Weather aficionados are undoubtedly excited about this winter's predictions in the eastern Pacific Ocean, where a triple-dip La Niña is expected to influence temperatures for quite some time.
According to SciJinks, "La Niña is a weather pattern that occurs in the Pacific Ocean" and indicates the presence of strong winds that blow warm water at the ocean's surface from South America to Indonesia. "As the warm water moves west, cold water from the deep rises to the surface near the coast of South America," reads the site. As a result, folks can expect the Pacific Ocean near the equator to be colder than usual, a change that in turn affects weather all over the world.
What is the difference between El Niño and La Niña?
In Spanish, El Niño, which happens more often on average, literally means "the little boy." La Niña, on the other hand, translates to "the little girl."
Although, according to NBC San Diego, both terms "describe the weather phenomenon that involves changing surface ocean temperatures in the central and eastern equatorial Pacific throughout the year," the two happenings are slightly different.
Specifically, El Niño indicates a warming of surface ocean temperatures while its counterpart involves colder than average surface ocean temperatures. "Both events influence weather patterns, ocean conditions and marine life," reads the site.
Each event happens, on average, every two-to-seven years, albeit not on a regular schedule.
What is there to know about this year's triple-dip La Niña?
Believe it or not, this current La Niña pattern started back in September of 2020 and the World Meteorological Organization alongside the United Nations agency that gives out climate-related resources to countries around the world actually predict that the phenomenon will continue for another six months.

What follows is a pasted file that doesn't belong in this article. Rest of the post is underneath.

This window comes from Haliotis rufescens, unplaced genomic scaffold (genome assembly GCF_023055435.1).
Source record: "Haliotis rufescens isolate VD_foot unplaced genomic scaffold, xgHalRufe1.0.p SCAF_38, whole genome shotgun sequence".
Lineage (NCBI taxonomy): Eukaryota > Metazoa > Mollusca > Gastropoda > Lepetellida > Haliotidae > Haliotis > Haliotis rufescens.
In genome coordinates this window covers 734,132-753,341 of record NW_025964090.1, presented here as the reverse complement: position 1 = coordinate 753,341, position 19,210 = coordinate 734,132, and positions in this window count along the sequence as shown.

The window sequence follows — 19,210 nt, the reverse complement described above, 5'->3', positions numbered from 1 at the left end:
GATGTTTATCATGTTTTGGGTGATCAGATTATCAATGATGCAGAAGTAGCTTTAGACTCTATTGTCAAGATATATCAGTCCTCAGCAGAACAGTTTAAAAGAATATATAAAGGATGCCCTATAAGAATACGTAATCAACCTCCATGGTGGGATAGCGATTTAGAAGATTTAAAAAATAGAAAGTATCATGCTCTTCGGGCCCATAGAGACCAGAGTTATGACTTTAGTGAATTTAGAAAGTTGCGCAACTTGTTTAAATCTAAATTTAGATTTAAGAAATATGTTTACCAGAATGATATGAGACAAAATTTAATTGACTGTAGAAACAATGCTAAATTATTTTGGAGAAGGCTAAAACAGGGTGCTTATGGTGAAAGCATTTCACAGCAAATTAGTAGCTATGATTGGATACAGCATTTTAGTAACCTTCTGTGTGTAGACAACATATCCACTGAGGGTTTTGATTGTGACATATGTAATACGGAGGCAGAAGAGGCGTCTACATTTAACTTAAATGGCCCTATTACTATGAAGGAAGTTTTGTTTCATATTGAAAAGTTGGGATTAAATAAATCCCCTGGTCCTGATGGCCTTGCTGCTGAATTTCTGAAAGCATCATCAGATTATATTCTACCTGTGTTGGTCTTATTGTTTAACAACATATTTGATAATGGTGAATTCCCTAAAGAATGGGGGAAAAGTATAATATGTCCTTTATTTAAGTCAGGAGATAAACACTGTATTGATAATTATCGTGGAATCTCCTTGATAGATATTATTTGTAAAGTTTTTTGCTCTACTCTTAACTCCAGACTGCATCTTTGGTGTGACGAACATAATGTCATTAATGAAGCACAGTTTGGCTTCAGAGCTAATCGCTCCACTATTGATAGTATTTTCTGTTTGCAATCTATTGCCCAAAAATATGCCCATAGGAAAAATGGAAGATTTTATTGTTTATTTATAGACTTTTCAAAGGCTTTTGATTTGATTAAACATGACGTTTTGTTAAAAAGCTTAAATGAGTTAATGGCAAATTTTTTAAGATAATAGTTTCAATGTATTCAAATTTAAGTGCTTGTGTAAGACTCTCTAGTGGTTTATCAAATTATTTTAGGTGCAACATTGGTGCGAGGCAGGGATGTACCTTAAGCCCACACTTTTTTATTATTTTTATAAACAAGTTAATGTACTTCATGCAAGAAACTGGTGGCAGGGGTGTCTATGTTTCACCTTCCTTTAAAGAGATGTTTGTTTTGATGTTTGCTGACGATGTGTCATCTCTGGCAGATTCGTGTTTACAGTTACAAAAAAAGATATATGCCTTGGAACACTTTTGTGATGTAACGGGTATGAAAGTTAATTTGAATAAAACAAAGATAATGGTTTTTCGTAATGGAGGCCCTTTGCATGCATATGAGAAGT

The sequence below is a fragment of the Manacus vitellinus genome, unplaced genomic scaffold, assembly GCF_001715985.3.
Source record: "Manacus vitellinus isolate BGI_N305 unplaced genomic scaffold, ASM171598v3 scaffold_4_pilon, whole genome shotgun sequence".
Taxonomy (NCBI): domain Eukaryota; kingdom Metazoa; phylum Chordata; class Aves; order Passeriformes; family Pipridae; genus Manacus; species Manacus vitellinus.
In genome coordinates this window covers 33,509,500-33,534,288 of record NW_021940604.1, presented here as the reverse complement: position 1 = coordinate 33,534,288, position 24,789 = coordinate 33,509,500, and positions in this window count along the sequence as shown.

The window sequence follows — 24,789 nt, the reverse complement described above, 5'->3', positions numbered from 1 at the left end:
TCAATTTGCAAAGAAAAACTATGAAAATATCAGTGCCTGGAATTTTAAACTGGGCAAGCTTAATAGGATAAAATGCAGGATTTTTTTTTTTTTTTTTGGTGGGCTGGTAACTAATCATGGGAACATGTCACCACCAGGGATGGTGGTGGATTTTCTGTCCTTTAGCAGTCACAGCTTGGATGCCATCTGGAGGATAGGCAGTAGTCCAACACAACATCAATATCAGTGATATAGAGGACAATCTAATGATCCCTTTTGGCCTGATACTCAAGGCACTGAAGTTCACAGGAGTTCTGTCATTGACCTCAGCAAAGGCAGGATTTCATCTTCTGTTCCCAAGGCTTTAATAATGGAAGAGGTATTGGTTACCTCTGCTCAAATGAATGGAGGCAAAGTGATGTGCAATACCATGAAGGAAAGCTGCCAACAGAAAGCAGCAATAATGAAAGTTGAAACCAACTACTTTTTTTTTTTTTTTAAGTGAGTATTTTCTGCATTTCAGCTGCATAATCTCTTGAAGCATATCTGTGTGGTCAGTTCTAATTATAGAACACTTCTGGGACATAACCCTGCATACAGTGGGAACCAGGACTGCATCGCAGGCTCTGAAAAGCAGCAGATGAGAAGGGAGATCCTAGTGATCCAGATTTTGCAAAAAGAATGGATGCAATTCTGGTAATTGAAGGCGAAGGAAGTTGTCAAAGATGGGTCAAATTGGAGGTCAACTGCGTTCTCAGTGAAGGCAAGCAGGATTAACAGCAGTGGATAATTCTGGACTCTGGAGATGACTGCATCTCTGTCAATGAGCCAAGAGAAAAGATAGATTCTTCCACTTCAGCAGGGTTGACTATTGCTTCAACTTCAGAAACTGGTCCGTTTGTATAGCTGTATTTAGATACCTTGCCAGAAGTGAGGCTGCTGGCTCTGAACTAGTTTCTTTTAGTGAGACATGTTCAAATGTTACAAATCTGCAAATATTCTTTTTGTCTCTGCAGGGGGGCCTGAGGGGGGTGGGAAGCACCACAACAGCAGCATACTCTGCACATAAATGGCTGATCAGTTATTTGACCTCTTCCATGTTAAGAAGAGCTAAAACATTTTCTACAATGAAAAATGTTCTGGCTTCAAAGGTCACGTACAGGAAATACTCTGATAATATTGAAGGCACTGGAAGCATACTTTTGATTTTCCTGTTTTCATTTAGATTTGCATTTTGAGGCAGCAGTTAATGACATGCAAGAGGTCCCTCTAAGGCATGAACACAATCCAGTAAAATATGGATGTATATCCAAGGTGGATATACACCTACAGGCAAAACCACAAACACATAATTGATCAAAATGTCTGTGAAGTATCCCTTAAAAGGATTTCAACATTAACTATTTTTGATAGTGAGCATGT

If that actually happens, it will be the very first time this century that La Niña has shown up for three consecutive years. Hence, the "triple dip" characterization.
What countries will the triple-dip La Niña mostly affect?
According to National Geographic, La Niña usually brings with it cooler sea-surface temperatures in the southern Pacific off the coast of South America.
The United Nations Office for the Coordination of Humanitarian Affairs, on the other hand, specifically warns that La Niña is "often associated with wet conditions in eastern Australia and with heavy rainfall in Indonesia, the Philippines and Thailand." North Eastern Brazil, Colombia and other northern portions of South America may also notice increased rainfall while, in Uruguay and parts of Argentina, citizens contend with rain deficiency.
"La Niña episodes feature a very wave-like jet stream flow over the United States and Canada in the northern winter, with colder and stormier than average conditions across the North, and warmer and less stormy conditions across the South," reads the website. "La Niña events are generally associated with increased rainfall in southern Africa, although they are not the only contributing factors. La Niña is associated with rainfall deficiency in equatorial eastern Africa – for instance Somalia and eastern Kenya."
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Anna Rahmanan is a New York-based writer and editor who covers culture, entertainment, food, fashion and travel news. Anna’s words have appeared on Time Out New York, the Huffington Post, Fortune, Forbes, Us Weekly, Bon Appetit and Brooklyn Magazine, among other outlets.
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